AppleInsider is supported by its audience and may earn commission as an Amazon Associate and affiliate partner on qualifying purchases. These affiliate partnerships do not influence our editorial content.
Opera Software on Thursday launched Coast version 3.0, a Web browser for Apple iOS devices that eschews extraneous onscreen buttons and text boxes for intuitive gesture controls and contextual pop-out menus. The end result is a tidy full-screen surfing experience.
With the latest Coast, Opera stripped down the common browser to its basics and kept going. Left behind is a graphics-based UI with gesture control and an intuitive design that feels more like a dedicated content consumption app than a Web browser.
AppleInsider was able to test out Coast for a short time and came away impressed with what Opera has done to transform iPhone and iPad Internet surfing. It's not the most powerful browser in the iOS App Store, nor is it the most feature-rich, but Coast delivers on ease-of-use and style.
First off is the interface. Opera baked in a healthy dose of polish to its GUI, including a background parallax effect and physics-based swiping. While they don't seem out of place, certain animations like contextual pop-up menus are slow and can get old.
The home screen features a grid of nine web pages with tiles laid out like apps in iOS. Users can add additional slots after they visit webpages of interest and rearrange the "tiles" across multiple pages as they see fit.
As a non-functional but interesting design choice, Opera allows the background of each shortcuts page to be changed.
Above the webpage tiles are the words "Search the web" with an iOS 7-style downward-facing chevron. Pulling down from anywhere on the screen pushes the grid and background out of view, revealing a dark gray search pane hooked into Google.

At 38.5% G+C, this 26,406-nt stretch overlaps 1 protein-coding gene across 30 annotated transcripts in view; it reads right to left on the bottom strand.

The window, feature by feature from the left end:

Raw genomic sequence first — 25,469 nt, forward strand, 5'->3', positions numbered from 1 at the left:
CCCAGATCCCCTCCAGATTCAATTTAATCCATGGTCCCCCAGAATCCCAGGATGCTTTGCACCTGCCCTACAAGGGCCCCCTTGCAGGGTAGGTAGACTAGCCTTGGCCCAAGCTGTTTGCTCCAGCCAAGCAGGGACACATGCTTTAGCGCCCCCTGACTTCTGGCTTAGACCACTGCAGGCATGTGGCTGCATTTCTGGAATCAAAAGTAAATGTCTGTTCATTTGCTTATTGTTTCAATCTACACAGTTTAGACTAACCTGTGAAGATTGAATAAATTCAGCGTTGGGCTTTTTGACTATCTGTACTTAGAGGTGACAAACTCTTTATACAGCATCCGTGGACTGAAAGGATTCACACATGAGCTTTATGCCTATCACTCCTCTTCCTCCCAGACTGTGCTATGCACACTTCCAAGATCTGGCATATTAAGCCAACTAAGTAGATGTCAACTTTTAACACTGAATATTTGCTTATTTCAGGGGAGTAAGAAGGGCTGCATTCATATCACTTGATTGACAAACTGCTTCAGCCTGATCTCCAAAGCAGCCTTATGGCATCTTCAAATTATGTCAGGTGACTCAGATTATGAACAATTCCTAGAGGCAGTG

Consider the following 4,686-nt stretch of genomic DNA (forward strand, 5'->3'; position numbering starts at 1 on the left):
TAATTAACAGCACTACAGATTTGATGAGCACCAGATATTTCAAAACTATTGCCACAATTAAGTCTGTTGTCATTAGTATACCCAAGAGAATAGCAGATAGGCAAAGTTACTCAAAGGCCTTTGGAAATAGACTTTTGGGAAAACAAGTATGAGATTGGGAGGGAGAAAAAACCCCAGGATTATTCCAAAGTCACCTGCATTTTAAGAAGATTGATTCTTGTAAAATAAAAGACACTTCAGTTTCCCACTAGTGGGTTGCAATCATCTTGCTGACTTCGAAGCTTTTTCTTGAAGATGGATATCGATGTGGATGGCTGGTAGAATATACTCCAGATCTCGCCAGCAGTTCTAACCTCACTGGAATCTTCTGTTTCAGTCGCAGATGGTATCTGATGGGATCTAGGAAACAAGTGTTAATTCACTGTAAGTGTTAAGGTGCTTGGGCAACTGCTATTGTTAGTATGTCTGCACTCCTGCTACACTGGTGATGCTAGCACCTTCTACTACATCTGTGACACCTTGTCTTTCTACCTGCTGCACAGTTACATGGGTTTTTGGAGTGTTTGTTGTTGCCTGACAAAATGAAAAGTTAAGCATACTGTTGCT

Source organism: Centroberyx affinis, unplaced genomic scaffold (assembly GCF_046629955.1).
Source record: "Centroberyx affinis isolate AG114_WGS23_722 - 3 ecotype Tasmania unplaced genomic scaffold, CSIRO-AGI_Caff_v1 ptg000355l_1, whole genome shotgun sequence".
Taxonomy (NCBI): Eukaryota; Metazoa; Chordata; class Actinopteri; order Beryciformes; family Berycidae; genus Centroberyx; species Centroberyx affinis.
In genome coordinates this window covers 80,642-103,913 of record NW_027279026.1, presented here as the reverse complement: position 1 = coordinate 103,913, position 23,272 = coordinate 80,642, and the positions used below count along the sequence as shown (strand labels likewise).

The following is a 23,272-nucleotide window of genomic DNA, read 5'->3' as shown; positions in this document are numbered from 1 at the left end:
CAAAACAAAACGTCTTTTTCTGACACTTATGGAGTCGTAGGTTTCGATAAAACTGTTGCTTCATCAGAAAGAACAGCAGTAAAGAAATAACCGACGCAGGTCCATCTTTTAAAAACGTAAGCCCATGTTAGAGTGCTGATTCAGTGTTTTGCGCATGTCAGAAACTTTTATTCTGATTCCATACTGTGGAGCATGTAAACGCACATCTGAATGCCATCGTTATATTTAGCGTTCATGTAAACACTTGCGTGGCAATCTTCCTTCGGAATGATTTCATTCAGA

A swipe-able row of recommended tiles populate the top of the screen, while an empty space text input box sits above the keyboard. Start typing and Coast begins predicting possible search queries. The prediction feature also works for website addresses.
For example, typing "APP" brings up results like "Apple" and "Applebee's," which are displayed just below the search bar. Corresponding webpages are shown above the search area for quick navigation. Tapping on a result will result in more choices, like "Applebee's California." If the app doesn't find a website that matches a search, it defaults to Google's search page.
In Coast, there are no loading bars. Instead, navigating to a website like Applebees.com will "flip" the current card to a loading screen that displays nothing but a pulsing Applebee's logo until the page is loaded.
As for viewing, the app automatically rejiggers content to fit onscreen. According to Opera, the process is more than scaling down images and text, but actually placing Web assets in a way that is pleasing to the eye and touch-friendly. This system worked in most cases, though some mobile pages didn't play nice with Coast's design and would sometimes drop text off-screen.
Gesture controls work similarly to Apple's Safari, with swipe motions for moving back and forward, pull down to refresh. A novel swipe right gesture closes the browser window from a website's landing page.
Without onscreen controls to clutter the view, Opera implemented an intuitive contextual pop-up menu for copying, saving and sharing images. A tap-and-hold gesture invokes a radial selection tool with options for copy to clipboard, sharing (which brings up a second menu leading to social media sites), save to Photos and set as wallpaper. Text selection and copying is handled by iOS.
Down at the bottom of each browser card is a shortcut back to the home page grid and an icon that leads to browsing history. As with almost everything else in Coast, histories are visual and can be viewed page by page. Flick upwards and the card is deleted. The mechanism is identical to iOS 7 multitasking, but with webpage snippets instead of apps. Sharing of webpages is also an option from the history view.
A novel features accessible from the visual history view is a site's safety rating, seen above, which factors in encryption, reputation and trust metrics.
Finally, Coast uses iCloud to sync favorite websites between devices.
Coast may not be the best choice for users wanting to deep dive into a particular subject, flipping back and forth between 12 active pages, but that's not the experience Opera is trying to deliver. The app is designed for casual browsing, when you have time to kick back and just surf.
Opera's Coast is available now as a free 22.7MB download from the iOS App Store.